Friday, March 7, 2008

Skeletons in the cupboard, women and shame

Last night I attended a talk by Professor Barbara Brookes, who is the head of the History Department at Otago University in Dunedin. This event was hosted by the local Zonta group to celebrate International Women's Day.

Professor Brookes put a historical perspective on three aspects of women's life that have brought shame to women and their families and have consequently become skeletons in the cupboard: menstruation, illegitimacy and ....for the life of me, I cannot remember the third element - I think that third glass of free wine I had wiped my memory. Suffice to say, as a midwife, it was the two aforementioned aspects of women's lives that really resonated with me.

What I found particularly interesting to note was how attitudes to menstruation have changed. Now, menstruation is a shameful thing - women do not want people to know they have their 'period'. Commercial products have been developed over the years to conceal all signs of menstruation. But years ago, when fertility was valued, women were much more overt about their menstruation because it signaled to men their ability to breed. So my question would be: what do men value in women now and how do they seek that out? If a woman's fertility is not her' selling point' to men, what is? Her readiness to have a sexual relationship? Her financial state? Or does this only apply to a certain element of society - a woman's fertility is still highly valued in many developing countries.

What was the most fascinating part of the evening for me was talking to my daughter about this issue afterwards. She came with me because she is very interested in women's issues and is studying gender and ethics at university. I asked her what she would consider was shameful for young women these days. She agreed that menstruation definitely was. She added that rejection was another, be that in the context of a relationship, education, employment or whatever. She also felt that one's body could be shameful, especially you are overweight. Would you agree with this analysis or would you have other ideas about what is considered to be shameful in today's society?

But what was the most special thing about this evening was that I was able to spend it with a woman who has the same interests in women's issues as me, is intelligent, articulate and insightful - my daughter! How blessed can a mother be!?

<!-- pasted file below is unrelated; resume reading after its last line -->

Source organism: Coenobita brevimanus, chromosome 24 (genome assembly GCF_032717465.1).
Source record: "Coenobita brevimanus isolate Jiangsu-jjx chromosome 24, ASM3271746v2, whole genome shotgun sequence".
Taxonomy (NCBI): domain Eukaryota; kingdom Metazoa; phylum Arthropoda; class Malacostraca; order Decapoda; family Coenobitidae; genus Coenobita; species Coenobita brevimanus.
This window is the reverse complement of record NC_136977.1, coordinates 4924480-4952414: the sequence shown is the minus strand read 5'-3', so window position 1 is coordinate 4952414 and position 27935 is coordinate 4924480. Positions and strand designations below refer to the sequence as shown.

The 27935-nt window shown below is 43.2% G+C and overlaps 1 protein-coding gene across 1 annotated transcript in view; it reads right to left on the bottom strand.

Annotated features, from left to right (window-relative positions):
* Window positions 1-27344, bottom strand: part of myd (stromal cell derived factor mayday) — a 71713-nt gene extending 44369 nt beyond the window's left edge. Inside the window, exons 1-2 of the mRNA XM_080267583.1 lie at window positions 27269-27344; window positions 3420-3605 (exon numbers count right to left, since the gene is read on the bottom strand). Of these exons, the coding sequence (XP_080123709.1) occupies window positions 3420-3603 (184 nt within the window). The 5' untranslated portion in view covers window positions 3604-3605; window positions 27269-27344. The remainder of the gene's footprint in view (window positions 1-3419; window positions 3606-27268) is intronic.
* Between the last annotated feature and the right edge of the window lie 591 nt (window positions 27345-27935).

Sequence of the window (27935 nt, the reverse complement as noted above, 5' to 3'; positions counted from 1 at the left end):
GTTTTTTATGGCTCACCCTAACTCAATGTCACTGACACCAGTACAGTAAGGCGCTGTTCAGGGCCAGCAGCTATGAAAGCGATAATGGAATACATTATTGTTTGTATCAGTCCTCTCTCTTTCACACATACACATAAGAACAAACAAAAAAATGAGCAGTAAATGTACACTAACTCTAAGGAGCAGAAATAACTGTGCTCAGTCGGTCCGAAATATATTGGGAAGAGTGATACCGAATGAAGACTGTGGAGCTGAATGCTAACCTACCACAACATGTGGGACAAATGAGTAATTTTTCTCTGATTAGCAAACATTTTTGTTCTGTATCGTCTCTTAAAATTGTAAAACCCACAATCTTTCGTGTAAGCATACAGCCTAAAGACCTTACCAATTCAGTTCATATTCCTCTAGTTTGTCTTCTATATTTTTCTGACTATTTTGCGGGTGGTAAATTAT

Image: 'Floating'


Sarah Stewart said...

Email from Barbara:

I think my argument is that shame has become much more individualised - smoking, obesity - and is less to do with interactions between people - though I'm obviously trying to think through these things.
The second theme was shame attached to disabled children.
Thanks for coming and thanks for your thought - I really appreciate it,

Anonymous said...

I agree with your comments about how menstruation has tended to become shameful in our society. One only has to read "The Red Tent" to make us realise how our current society and culture's attitudes have changed. I'm not suggesting we need to retreat to a red tent during this time (but could be a nice way to get a rest!!), but I do think that educating our daughters that this is a normal and natural life event and something to be celebrated, not hidden away or be ashamed of, would hopefully in some small way help change society's views. I wrote an essay on this in first year for the Women's Health paper and was in it 'boots and all' and really made me look at how society views this natural event which as you say is a sign of our fertility and should be celebrated!

The wording and packaging on commercial products barely even mentions what they're actually for now!
Getting down off my soap box now!

Sarah Stewart said...

I was reading a book about bringing up boys and the author talked about celebrating events like the start of menstruation and puberty, so I tried to make a celebration of those events. The kids didn't care as long as they got a free meal out!!